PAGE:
Marine Mammal Stranding Database


Marine Mammal Species Description

Sperm Whale

Physeter macrocephalus

Linnaeus, 1758


Sperm Whale Species Photo
Photo credit: Wayne Hoggard NOAA/NMFS/SEFSC

Classification

Order: Cetacea
Family: Physeteridae
Alternate Common Names: Cachalot, pot whale, spermacet whale.

Status: ESA Endangered/ MMPA Depleted


Description:

   Length: males: 36-60 ft (11-18.3 m); females: 27-41 ft (8.3-12.5 m)
   Weight: males: 24,250-125,660 lbs (11,000-57,000 kg); females: 14,990-52,910 lbs (6,800-24,000 kg)

Sperm whales are sexually dimorphic, with adult males being much larger than adult females. Where a dorsal fin normally occurs (about two-thirds of the way back on the body) there is a hump. They have a broad, triangular-shaped fluke. On their flukes are various notches, scratches and scars that observers can use to identify individual whales. These whales have one blowhole that is located close to the back of the head and is slightly offset to the left of the body?s midline. Sperm whales have a very large head, which makes up about 30% of its total body length that protrudes beyond their underslung lower jaw. They also have 18-26 pairs of teeth on their lower jaw and up to 10 pairs of small teeth in the upper jaw. The teeth in the upper jaw are usually covered from the gums and not visible. They tend to have scars and scratches on their heads. Overall, sperm whales are dark gray, black, or bluish with some white on the belly and around the mouth.


Habitat:

Sperm whales occur in deep waters of the open sea, from the continental slope seaward, worldwide. Male sperm whales occur in a wide variety of depths as long as areas have abundant food sources. Females tend to stay in deep waters (>3,280 ft / >1000 m). Typically, sperm whales have two types of schools. One, termed a breeding school, has females and pre-breeding males, usually less than 21 years old. These schools are typically made up of closely related females and their young. The other, termed a bachelor school, is made up of sexually mature males and older, but still pre-breeding aged males (older than 21 years). Breeding schools can contain 1-5 adult males during the breeding season (January to August) and 4-150 individuals total. Bachelor schools typically have up to 50 individuals. Females and breeding schools tend to be in the warmer areas of their range (in waters above 59° F (15° C). Typically, only males are seen in the polar extremes. Schools of sperm whales are larger in size in areas with high concentrations of food.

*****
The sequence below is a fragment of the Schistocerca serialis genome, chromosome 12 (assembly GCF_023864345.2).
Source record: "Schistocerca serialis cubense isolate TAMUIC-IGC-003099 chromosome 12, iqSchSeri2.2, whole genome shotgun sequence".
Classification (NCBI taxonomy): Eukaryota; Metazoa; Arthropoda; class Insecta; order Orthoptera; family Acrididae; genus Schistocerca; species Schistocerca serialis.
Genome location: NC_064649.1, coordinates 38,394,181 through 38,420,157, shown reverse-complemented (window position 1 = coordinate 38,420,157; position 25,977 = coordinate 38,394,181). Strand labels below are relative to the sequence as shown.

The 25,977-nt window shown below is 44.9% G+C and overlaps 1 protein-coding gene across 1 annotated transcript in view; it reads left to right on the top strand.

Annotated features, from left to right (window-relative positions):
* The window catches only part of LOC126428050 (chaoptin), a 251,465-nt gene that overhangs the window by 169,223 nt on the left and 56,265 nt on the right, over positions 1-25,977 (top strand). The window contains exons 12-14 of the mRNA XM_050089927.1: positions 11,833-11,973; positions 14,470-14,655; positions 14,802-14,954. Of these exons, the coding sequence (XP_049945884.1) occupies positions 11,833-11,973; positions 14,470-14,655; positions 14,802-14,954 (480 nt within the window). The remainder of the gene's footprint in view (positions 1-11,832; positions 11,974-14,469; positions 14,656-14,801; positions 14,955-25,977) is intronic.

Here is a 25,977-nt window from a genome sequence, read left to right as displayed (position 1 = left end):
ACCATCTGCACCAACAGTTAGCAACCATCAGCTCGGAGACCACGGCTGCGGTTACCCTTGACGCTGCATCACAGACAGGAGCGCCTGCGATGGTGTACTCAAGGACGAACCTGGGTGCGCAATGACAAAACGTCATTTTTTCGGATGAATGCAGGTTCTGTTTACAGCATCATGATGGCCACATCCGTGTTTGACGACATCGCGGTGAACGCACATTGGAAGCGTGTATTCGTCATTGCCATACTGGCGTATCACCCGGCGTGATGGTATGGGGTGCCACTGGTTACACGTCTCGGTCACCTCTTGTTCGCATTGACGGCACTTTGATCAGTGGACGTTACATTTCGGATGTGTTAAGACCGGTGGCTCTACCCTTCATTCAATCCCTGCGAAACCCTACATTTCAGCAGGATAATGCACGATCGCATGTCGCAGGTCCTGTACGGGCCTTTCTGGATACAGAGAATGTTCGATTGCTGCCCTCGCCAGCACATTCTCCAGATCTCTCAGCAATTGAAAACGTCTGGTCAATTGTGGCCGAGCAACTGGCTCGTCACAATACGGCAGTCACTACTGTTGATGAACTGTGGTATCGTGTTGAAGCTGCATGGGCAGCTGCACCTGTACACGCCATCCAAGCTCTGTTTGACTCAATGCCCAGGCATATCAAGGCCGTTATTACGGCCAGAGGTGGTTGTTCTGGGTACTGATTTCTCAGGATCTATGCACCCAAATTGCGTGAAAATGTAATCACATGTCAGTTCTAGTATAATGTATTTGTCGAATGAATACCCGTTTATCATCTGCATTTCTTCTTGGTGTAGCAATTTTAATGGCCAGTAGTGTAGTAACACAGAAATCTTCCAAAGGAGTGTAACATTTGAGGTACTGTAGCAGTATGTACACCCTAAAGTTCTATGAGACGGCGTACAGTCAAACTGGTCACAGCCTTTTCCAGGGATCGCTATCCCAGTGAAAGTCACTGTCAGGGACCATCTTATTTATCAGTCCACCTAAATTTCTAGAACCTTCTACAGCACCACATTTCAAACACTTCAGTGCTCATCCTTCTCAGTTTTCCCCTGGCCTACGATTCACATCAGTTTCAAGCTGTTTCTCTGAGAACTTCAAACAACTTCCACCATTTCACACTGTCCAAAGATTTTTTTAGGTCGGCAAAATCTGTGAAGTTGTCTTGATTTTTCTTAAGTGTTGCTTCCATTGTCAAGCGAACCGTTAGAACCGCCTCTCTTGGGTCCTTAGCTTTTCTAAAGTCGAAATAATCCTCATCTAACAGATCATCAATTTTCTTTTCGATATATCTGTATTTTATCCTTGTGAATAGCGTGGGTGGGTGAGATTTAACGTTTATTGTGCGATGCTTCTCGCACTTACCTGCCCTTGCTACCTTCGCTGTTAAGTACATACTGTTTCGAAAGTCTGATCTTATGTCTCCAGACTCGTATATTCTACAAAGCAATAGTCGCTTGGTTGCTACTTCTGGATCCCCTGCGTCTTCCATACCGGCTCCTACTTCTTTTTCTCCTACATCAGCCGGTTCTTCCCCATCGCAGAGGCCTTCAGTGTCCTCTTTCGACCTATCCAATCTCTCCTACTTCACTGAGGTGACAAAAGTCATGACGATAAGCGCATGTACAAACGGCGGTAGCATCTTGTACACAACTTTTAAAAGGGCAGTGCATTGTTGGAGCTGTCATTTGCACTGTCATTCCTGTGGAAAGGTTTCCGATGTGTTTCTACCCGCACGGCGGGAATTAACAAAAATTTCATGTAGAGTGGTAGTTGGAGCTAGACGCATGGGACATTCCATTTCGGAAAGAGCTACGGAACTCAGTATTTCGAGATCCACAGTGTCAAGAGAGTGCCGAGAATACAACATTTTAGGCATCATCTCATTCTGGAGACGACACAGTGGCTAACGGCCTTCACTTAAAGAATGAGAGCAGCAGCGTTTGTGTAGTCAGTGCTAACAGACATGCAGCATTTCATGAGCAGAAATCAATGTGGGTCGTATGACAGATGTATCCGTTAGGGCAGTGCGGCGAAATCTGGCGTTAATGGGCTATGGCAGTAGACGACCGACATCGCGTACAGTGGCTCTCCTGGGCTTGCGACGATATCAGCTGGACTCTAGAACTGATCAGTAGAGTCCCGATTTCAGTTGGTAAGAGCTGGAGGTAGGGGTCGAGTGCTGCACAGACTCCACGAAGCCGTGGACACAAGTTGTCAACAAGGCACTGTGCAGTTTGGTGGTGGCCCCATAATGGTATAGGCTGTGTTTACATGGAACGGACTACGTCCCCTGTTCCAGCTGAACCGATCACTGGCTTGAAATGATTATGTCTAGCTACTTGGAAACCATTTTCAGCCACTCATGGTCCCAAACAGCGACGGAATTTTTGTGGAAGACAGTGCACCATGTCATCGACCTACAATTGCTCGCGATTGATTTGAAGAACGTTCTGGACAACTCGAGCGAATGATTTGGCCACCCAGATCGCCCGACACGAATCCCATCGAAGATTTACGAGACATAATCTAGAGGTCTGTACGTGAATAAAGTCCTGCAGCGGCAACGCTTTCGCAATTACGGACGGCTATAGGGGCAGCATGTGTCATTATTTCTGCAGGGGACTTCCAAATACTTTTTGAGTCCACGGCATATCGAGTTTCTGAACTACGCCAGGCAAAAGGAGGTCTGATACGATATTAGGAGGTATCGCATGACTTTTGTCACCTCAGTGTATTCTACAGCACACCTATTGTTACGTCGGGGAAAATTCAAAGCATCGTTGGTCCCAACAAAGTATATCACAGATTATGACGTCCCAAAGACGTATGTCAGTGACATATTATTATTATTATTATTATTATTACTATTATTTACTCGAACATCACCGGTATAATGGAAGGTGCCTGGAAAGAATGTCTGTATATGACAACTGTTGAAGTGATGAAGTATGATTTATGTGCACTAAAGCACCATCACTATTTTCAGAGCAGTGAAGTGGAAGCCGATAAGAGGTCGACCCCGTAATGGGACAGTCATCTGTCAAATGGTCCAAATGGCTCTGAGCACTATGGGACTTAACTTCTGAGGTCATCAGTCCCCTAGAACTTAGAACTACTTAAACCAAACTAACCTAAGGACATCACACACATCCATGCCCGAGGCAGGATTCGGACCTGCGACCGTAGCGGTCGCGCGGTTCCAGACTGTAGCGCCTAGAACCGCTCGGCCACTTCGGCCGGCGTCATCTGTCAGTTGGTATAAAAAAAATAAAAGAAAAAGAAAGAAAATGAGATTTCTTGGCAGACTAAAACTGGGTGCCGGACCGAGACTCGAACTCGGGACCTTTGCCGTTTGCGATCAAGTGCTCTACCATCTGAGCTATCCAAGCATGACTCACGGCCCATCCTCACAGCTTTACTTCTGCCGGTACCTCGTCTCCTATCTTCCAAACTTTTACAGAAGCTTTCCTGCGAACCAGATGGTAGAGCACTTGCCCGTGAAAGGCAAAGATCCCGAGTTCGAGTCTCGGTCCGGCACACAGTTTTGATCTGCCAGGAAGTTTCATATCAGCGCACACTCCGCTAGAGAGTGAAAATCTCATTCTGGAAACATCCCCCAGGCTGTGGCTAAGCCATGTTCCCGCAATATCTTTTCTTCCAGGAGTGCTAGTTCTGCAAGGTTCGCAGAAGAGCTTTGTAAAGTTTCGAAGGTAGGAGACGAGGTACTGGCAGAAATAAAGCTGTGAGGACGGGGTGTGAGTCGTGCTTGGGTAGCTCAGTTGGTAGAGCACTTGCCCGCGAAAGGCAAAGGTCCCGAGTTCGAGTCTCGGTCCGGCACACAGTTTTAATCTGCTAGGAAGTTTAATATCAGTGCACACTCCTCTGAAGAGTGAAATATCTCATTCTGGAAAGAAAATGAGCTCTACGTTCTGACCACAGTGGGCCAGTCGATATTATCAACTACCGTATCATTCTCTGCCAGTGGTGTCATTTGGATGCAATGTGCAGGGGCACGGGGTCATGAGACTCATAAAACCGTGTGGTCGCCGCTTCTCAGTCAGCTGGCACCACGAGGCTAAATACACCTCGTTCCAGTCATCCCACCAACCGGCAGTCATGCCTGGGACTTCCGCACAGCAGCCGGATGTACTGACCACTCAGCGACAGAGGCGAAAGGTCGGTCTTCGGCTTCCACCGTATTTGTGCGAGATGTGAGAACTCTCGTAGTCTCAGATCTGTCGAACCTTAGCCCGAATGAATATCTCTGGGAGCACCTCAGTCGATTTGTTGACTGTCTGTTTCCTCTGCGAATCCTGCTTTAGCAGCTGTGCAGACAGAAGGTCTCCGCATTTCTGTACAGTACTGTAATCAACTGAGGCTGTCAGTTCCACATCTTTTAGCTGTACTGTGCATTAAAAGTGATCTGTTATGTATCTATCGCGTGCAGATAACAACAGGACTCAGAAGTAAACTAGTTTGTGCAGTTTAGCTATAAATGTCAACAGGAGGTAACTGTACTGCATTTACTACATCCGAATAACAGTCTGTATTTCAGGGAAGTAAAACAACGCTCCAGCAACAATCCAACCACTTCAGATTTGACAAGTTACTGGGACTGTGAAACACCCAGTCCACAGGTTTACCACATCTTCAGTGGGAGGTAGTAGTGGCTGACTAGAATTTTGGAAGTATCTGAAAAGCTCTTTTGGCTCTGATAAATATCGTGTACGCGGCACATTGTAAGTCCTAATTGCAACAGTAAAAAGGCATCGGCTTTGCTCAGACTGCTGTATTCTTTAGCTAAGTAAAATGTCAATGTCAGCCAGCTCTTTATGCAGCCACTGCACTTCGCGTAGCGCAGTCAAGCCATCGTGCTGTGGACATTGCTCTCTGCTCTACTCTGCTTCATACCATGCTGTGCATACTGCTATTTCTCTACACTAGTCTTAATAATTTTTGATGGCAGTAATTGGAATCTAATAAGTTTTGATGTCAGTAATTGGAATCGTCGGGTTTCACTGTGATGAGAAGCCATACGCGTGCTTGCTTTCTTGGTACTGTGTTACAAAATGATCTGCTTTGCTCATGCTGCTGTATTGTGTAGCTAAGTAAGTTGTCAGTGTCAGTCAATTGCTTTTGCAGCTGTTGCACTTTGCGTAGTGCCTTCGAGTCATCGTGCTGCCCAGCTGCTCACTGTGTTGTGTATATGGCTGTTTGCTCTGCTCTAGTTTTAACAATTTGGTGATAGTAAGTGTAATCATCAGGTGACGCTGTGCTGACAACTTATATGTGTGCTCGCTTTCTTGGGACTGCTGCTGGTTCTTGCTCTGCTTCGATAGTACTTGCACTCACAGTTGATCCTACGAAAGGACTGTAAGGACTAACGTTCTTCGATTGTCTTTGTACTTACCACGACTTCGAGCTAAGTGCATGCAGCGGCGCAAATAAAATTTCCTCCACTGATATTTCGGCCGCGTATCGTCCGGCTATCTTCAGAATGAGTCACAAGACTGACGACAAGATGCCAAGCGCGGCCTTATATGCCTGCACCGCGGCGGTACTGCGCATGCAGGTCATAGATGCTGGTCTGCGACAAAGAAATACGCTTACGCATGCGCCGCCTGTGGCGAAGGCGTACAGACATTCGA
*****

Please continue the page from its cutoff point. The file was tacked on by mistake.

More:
Feeding:

Sperm whales eat mostly squid and octopi. They will occasionally eat other items like fish. They spend around 75% of each day foraging. Even though they have teeth, they suck food into their mouth and swallow them whole. Sperm whales can dive for 60-90 minutes at a time and to depths of over 7,218 ft (2,200 m). However, most dives are for less than 30 minutes and less than 1,640 ft (500 m) depth. Calves typically do not to make deep foraging dives and will remain near the surface moving between members of the school as different females dive. The females of a school make their foraging dives at different times so that a number of adult females are always near the surface to tend to calves as their mothers make their deep foraging dives.


Reproduction:

Female sperm whales reach sexual maturity at 7-13 years old and males reach maturity at 18-21 years old. Females give birth once about every five years. Peak breeding season is believed to be from March and June in the Northern Hemisphere and from October and December in the Southern Hemisphere. The gestation period lasts 14-15 months after which females give birth to a single calf. Occasionally, two or three young are born. Females nurse each calf for two or more years.


Other:

The life span of sperm whales is approximately 60-70 years. Sperm whales were once hunted widely for their oil and spermaceti. By 1880, the whaling industry reduced the worldwide population of sperm whales by 70%. Sperm whales typically travel at around 3.5 m/h (4 km/h) and can travel up to 56 miles (90 km) in a day in search of food.


Distribution / Range:

Sperm whales occur worldwide, except in the very extreme polar regions. Off the east coast of the United States, they are most commonly seen along the continental shelf where there is a lot of squid.


Similar species:


Notes:


References:

American Cetacean Society. 2004. American Cetacean Society Fact Sheet. http://www.acsonline.org/factpack/spermwhl.htm. Accessed January 2012.

Culik, B. 2010. Odontocetes. The toothed whales: "Physeter macrocephalus". UNEP/CMS Secretariat, Bonn, Germany. http://www.cms.int/reports/small_cetaceans/index.htm. Accessed January 2012.

Potter, C.W. and B. Birchler. 1999. Sperm whale, Physeter macrocephalus. In The Smithsonian Book of North American Mammals. Wilson, D.E. and S. Ruff, eds., 299-301. Smithsonian Institution in association with the American Society of Mammologists, Washington DC.

Taylor, B.L., Baird, R., Barlow, J., Dawson, S.M., Ford, J., Mead, J.G., Notarbartolo di Sciara, G., Wade, P. & Pitman, R.L. 2008. Physeter macrocephalus. In: IUCN 2011. IUCN Red List of Threatened Species. Version 2011.2. www.iucnredlist.org. Downloaded on 09 January 2012.

Whitehead, H. 2002. Estimates of the current global population size and historical trajectory for sperm whales. Marine Ecology Progress Series 242: 295-304.

Whitehead, H. 2009. Sperm Whale - Physeter macrocephalus. In: Encyclopedia of Marine Mammals 2nd Ed. Perrin W.F., B. Würsig, and J.G.M. Thewissen, eds. Academic Press, New York, pp. 1091-1097.